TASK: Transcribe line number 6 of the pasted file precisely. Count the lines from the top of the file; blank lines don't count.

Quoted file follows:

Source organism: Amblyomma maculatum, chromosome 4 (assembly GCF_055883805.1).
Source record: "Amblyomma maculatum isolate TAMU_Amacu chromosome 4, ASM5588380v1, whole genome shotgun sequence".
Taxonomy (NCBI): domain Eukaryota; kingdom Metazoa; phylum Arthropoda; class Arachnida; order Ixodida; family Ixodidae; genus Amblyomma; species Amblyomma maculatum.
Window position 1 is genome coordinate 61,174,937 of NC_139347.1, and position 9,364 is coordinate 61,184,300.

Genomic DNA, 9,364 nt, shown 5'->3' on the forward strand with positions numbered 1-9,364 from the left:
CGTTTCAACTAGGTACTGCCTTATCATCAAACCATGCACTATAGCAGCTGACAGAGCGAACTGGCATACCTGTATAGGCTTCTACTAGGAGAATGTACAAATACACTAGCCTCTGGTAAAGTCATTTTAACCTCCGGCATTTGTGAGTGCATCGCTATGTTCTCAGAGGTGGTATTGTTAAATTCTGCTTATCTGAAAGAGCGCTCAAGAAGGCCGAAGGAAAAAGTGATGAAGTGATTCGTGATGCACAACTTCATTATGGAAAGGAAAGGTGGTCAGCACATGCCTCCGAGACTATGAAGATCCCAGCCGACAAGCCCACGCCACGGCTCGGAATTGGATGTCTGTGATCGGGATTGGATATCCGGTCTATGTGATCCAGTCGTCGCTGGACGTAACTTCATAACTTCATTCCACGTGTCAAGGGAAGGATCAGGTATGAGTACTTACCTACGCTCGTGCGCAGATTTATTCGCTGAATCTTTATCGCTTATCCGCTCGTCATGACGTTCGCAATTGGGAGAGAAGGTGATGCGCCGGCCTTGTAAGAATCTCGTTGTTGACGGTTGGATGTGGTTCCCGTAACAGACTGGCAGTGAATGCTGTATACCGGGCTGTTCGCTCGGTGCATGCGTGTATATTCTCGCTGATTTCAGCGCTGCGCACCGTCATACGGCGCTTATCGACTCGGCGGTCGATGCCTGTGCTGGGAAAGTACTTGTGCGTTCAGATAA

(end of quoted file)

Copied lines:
CGTTTCAACTAGGTACTGCCTTATCATCAAACCATGCACTATAGCAGCTGACAGAGCGAACTGGCATACCTGTATAGGCTTCTACTAGGAGAATGTACAAATACACTAGCCTCTGGTAAAGTCATTTTAACCTCCGGCATTTGTGAGTGCATCGCTATGTTCTCAGAGGTGGTATTGTTAAATTCTGCTTATCTGAAAGAGCGCTCAAGAAGGCCGAAGGAAAAAGTGATGAAGTGATTCGTGATGCACAACTTCATTATGGAAAGGAAAGGTGGTCAGCACATGCCTCCGAGACTATGAAGATCCCAGCCGACAAGCCCACGCCACGGCTCGGAATTGGATGTCTGTGATCGGGATTGGATATCCGGTCTATGTGATCCAGTCGTCGCTGGACGTAACTTCATAACTTCATTCCACGTGTCAAGGGAAGGATCAGGTATGAGTACTTACCTACGCTCGTGCGCAGATTTATTCGCTGAATCTTTATCGCTTATCCGCTCGTCATGACGTTCGCAATTGGGAGAGAAGGTGATGCGCCGGCCTTGTAAGAATCTCGTTGTTGACGGTTGGATGTGGTTCCCGTAACAGACTGGCAGTGAATGCTGTATACCGGGCTGTTCGCTCGGTGCATGCGTGTATATTCTCGCTGATTTCAGCGCTGCGCACCGTCATACGGCGCTTATCGACTCGGCGGTCGATGCCTGTGCTGGGAAAGTACTTGTGCGTTCAGATAA